Boomers Think It Takes $1 Million a Year to Be Rich – Are They Right?

Man holding Money in hand at Black Background, Man receive a lot Money from Trading, Business Success Concept.
Bavorndej / Getty Images/iStockphoto

Americans tend to be an optimistic bunch when it comes to wealth, with more than half figuring they’ll be rich one day, according to a new survey from RubyHome. But the definitions of “rich” vary wildly depending on how old you are.

See: 20 Best Places To Live on Only a Social Security Check
Find: 27 Ugly Truths About Retirement

The survey of 1,000 adults found that baby boomers believe an annual income of just more than $1 million qualifies someone as rich, while the much younger Gen Z puts the threshold at $394,000 a year.

One common theme is that the older you are, the more money you think it takes to become rich. Generation X respondents said it takes an annual income of $877,211 to qualify as rich, whereas millennials put the figure at $721,020.

Survey results were included in a report called “Perceptions of Prosperity,” released earlier this month by RubyHome, a Los Angeles-based luxury home builder.

One of the more interesting findings was that 51% of respondents believe they are on track to becoming rich. That doesn’t square with reality, given how much they think you need to earn to become rich vs. how much most Americans earn.

Building Wealth

For example, boomers believe it takes a yearly income of $1.02 million to qualify as rich. But the median weekly income in the United States was $1,037 during the first quarter of 2022, according to the U.S. Bureau of Labor Statistics. That comes to about $54,000 per year.

“Seeing as the median American income is nowhere near six figures, it’d be easy to say that these ideas of attaining wealth are not realistic for the majority of the population,” Ruby Home Founder Tony Mariotti wrote in an email to GOBankingRates. “Additionally, it’s important to take into account that income is just one facet of ‘richness’ our team looked at in this research. We don’t know how other factors such as 401ks or investment portfolios could play a role in their expectations for the future.”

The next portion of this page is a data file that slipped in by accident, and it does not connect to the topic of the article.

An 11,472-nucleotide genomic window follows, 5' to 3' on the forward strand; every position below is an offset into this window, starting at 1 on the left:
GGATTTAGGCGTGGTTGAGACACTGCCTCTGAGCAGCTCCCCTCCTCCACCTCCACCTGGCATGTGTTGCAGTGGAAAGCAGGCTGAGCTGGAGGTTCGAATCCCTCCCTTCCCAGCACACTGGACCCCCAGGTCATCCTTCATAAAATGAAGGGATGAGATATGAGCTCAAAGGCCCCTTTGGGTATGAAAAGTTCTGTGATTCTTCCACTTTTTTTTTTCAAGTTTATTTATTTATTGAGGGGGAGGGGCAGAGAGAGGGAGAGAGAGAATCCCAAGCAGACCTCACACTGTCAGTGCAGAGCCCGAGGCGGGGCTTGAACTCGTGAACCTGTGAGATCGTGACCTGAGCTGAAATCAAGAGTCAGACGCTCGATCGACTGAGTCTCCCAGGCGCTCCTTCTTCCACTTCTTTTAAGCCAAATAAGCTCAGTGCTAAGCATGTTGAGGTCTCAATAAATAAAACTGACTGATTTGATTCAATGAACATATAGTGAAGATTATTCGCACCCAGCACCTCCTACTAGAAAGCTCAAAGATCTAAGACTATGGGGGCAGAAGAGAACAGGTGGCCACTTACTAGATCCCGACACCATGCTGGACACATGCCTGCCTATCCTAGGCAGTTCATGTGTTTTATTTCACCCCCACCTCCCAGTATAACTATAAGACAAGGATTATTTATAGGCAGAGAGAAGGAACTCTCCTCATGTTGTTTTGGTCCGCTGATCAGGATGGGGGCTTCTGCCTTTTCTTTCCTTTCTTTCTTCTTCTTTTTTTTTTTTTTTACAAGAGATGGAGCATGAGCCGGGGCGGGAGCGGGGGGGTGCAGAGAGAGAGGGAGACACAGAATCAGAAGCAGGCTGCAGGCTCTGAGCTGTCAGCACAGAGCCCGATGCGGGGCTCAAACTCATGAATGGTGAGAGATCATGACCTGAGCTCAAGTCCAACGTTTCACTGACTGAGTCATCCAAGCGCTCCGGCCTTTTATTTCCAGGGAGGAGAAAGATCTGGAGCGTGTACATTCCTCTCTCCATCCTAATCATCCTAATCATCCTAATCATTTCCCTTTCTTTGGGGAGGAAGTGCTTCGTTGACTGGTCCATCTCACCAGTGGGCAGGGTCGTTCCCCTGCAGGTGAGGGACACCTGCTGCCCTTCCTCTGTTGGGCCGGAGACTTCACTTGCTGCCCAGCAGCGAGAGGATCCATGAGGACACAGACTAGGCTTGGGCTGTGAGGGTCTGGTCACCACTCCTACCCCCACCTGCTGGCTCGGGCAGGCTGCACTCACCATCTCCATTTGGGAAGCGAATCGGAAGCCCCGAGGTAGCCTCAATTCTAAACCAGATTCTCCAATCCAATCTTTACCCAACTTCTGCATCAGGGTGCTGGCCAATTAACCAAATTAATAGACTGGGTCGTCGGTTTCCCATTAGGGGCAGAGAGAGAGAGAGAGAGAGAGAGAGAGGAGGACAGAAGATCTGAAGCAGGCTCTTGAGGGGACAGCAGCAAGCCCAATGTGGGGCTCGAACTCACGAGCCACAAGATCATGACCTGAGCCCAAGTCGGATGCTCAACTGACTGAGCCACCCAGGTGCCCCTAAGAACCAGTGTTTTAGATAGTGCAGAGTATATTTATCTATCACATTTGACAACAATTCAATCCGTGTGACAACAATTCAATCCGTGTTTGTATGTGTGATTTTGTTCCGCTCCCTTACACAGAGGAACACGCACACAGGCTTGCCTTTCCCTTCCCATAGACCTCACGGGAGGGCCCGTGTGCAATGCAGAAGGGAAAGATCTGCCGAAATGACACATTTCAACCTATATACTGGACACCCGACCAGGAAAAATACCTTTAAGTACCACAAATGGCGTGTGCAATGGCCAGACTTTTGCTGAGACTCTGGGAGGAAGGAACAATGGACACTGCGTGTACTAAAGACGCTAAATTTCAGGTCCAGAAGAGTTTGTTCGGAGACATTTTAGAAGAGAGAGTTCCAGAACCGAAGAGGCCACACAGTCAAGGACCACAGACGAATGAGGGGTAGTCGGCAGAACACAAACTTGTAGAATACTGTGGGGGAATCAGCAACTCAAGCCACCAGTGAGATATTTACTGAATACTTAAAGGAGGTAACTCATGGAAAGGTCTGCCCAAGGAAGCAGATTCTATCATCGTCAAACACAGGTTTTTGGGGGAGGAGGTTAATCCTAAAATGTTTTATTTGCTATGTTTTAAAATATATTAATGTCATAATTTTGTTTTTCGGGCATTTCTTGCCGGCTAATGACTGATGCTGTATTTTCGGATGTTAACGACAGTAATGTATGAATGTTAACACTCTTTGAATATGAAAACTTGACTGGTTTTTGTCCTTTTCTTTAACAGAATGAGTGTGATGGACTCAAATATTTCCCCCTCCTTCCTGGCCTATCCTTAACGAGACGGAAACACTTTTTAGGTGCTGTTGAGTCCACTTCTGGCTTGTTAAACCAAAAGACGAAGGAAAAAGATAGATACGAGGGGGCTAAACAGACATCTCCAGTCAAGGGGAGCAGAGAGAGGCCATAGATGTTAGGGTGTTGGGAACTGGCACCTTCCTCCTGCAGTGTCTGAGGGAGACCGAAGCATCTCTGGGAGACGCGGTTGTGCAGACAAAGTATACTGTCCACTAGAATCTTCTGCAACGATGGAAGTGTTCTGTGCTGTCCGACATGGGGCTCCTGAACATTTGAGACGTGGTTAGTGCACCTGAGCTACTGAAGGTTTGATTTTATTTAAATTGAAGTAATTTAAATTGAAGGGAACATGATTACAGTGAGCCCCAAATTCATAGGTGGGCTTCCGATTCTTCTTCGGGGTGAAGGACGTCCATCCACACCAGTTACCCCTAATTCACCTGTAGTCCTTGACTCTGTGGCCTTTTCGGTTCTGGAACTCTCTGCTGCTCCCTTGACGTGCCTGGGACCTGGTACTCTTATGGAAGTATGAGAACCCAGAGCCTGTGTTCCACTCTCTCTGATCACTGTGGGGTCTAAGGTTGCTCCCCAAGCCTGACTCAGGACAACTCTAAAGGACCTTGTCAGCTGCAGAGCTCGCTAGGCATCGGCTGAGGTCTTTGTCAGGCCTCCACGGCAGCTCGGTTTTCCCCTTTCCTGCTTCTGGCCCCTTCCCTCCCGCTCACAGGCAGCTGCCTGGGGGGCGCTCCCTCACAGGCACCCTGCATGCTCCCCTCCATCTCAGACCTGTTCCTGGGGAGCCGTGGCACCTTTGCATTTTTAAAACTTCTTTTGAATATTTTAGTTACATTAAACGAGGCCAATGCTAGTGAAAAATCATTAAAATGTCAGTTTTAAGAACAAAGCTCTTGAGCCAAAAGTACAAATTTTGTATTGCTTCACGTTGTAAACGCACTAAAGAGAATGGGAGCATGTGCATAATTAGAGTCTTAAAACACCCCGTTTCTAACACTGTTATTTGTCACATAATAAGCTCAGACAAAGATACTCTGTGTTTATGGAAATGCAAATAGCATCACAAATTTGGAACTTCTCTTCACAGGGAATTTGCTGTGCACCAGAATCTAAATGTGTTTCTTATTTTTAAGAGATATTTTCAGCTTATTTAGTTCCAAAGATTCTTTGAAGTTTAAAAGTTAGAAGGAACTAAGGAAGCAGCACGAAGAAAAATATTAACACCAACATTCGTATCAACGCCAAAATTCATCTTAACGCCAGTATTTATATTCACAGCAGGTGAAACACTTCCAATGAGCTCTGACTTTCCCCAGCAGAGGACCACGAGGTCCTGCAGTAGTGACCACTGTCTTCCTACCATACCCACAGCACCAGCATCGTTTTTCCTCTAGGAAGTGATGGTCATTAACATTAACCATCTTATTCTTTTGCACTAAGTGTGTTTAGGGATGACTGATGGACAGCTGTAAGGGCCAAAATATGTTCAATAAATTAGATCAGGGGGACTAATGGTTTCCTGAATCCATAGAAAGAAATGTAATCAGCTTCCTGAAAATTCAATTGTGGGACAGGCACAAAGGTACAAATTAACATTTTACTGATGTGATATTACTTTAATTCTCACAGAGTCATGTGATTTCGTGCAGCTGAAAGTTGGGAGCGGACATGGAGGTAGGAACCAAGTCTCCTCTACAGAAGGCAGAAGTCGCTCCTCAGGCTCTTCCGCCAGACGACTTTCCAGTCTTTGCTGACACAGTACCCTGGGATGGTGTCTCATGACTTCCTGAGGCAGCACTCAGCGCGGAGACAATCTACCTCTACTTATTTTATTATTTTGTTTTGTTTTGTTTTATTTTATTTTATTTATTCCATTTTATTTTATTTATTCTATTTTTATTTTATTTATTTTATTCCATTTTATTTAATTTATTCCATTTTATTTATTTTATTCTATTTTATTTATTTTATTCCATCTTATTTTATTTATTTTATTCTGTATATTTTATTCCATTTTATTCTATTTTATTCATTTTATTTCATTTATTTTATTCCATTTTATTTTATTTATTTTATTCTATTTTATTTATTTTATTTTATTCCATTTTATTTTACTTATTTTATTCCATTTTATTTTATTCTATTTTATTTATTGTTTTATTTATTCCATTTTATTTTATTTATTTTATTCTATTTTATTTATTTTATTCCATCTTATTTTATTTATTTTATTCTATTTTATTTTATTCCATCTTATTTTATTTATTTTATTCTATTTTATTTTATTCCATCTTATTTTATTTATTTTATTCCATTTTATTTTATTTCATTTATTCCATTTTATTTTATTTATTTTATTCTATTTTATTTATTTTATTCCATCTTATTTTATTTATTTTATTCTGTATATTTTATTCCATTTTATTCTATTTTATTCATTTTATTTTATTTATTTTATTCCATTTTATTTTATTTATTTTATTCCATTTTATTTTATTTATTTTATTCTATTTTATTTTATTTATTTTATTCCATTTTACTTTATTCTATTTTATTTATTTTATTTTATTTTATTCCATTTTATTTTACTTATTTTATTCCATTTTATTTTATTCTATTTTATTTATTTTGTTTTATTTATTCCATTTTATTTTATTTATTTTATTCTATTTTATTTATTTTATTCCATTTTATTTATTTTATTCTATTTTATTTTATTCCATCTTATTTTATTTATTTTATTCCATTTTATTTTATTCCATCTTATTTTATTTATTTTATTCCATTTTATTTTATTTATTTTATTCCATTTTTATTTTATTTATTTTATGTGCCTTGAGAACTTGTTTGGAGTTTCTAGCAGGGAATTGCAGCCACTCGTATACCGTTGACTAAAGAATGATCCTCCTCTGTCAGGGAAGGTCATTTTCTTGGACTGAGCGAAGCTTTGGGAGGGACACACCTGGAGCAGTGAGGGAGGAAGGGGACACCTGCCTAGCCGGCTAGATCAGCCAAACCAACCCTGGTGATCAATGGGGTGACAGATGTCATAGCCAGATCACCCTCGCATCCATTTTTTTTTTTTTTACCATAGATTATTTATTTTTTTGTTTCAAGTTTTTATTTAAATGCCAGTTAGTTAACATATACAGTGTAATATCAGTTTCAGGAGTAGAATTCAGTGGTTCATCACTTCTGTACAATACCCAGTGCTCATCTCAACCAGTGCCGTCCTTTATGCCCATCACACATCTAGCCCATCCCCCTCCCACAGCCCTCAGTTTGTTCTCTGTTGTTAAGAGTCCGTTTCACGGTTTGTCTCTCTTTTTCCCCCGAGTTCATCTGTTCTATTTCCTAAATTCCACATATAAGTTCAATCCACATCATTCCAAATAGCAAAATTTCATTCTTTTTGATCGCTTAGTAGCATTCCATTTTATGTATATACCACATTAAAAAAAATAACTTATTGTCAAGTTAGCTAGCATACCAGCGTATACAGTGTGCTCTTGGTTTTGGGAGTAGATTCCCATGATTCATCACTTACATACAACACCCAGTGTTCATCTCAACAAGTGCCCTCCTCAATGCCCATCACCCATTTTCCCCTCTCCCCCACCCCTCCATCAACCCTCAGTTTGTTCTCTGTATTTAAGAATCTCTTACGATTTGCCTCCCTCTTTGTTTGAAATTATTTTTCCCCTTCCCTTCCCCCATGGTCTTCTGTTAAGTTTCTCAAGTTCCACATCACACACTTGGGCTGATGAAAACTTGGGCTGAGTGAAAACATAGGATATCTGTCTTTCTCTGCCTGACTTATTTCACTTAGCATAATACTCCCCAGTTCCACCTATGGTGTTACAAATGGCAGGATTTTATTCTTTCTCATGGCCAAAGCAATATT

Even the highest earners in the U.S. don’t make anywhere near $1 million a year. To be in the top tax bracket of 37%, individual filers must earn at least $539,900 a year in 2022 and married taxpayers filing jointly must earn a combined $647,850, US News reported. Among the top 5% of earners, the average annual income was $342,987 in 2020, according to the Economic Policy Institute. Among the top 1%, the average income was $823,763.

Based on those figures, GenXers seem to have the most realistic definition of rich if you define it as being among the top 1% of earners. If your definition includes the top 5%, then Gen Z is easily the closest. In fact, the gap between how different generations define “rich” is more than a little eye-opening.

Building Wealth

Mariotti attributes part of the gap to different priorities based on life stages and experience with money.

See: What Gen Z Can Learn From Millennials’ Money Mistakes
Find:Why Millennials Start Saving Years Ahead of Boomers

“Gen Z may be fulfilled just paying off student loan debt, affording a home, and paying for the occasional vacation, whereas millennials are at the stage in life where they’re more likely to be paying for weddings and trying hard to afford the healthcare costs that come with having kids,” Mariotti said. “In another example, Gen Xers are ready to buy large family homes and pay their kid’s college tuition, while most baby boomers probably want to retire and let their careers come to an end with enough money in the bank to sustain them for the years to come.”

Building Wealth

About the Author

Vance Cariaga is a London-based writer, editor and journalist who previously held staff positions at Investor’s Business Daily, The Charlotte Business Journal and The Charlotte Observer. His work also appeared in Charlotte Magazine, Street & Smith’s Sports Business Journal and Business North Carolina magazine. He holds a B.A. in English from Appalachian State University and studied journalism at the University of South Carolina. His reporting earned awards from the North Carolina Press Association, the Green Eyeshade Awards and AlterNet. In addition to journalism, he has worked in banking, accounting and restaurant management. A native of North Carolina who also writes fiction, Vance’s short story, “Saint Christopher,” placed second in the 2019 Writer’s Digest Short Short Story Competition. Two of his short stories appear in With One Eye on the Cows, an anthology published by Ad Hoc Fiction in 2019. His debut novel, Voodoo Hideaway, was published in 2021 by Atmosphere Press.
Learn More


See Today's Best
Banking Offers